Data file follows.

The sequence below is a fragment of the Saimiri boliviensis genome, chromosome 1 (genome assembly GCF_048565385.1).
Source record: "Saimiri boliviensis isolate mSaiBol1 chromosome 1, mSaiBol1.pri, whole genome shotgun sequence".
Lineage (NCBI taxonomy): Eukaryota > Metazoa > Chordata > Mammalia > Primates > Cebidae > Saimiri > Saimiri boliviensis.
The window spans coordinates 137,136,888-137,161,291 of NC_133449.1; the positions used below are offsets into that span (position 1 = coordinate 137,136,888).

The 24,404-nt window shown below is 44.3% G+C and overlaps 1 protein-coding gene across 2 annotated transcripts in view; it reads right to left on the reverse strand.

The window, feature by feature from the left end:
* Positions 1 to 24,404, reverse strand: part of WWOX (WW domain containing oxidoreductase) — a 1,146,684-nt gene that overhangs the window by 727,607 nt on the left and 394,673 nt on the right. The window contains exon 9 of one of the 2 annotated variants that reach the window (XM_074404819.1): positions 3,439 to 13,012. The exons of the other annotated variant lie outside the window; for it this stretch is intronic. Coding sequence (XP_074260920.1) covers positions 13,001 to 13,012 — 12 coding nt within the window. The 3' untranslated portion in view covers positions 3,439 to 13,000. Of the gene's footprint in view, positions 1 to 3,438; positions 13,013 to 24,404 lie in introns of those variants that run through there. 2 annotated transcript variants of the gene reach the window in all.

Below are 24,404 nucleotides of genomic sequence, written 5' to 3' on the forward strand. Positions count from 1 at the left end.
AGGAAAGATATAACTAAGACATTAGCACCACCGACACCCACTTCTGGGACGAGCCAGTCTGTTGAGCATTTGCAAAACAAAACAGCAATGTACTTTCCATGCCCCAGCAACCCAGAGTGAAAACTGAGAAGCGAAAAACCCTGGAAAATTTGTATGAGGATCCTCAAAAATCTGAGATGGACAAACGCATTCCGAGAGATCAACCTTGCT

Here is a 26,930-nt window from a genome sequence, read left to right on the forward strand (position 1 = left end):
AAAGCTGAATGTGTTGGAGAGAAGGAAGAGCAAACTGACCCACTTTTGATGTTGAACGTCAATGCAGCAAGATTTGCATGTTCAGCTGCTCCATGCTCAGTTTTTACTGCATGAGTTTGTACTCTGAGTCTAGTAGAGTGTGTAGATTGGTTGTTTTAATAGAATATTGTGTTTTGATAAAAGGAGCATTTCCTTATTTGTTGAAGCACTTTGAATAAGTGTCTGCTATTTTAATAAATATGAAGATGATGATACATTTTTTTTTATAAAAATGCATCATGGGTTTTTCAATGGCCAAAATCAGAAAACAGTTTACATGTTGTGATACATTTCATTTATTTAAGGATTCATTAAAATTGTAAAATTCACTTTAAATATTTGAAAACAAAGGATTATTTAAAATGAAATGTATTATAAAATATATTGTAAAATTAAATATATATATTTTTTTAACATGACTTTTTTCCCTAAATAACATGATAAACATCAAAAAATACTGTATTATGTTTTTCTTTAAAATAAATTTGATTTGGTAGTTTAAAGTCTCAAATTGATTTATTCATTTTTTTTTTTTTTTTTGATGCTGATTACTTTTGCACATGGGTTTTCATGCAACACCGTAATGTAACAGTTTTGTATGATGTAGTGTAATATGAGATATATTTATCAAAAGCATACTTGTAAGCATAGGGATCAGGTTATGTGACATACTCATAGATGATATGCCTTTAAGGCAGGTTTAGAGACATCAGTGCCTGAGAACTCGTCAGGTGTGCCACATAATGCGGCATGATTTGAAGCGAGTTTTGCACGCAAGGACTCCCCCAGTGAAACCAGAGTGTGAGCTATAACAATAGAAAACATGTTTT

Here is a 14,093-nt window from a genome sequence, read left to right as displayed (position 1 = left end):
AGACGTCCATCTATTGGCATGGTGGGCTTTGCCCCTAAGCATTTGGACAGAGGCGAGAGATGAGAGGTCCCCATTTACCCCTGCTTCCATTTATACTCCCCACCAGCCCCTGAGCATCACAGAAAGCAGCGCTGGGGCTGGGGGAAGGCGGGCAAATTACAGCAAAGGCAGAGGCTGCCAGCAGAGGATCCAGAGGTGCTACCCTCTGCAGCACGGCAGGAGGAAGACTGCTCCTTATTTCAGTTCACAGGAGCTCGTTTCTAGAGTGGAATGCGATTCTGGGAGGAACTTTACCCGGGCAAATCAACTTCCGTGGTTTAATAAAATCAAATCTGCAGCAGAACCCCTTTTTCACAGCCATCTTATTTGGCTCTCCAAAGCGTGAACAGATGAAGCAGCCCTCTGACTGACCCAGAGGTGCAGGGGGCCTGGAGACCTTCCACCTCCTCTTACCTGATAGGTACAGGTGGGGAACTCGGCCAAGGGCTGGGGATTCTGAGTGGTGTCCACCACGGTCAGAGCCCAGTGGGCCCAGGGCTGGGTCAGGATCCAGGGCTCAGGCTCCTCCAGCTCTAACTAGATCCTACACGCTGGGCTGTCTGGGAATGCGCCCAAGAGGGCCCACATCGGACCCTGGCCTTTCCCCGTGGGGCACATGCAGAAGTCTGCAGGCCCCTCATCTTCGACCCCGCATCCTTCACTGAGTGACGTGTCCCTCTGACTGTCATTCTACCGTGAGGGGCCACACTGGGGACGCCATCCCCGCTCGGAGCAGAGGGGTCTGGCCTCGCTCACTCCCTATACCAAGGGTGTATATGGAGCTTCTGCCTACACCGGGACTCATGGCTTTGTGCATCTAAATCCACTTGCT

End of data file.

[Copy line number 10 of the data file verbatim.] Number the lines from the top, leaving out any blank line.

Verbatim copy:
Here is a 26,930-nt window from a genome sequence, read left to right on the forward strand (position 1 = left end):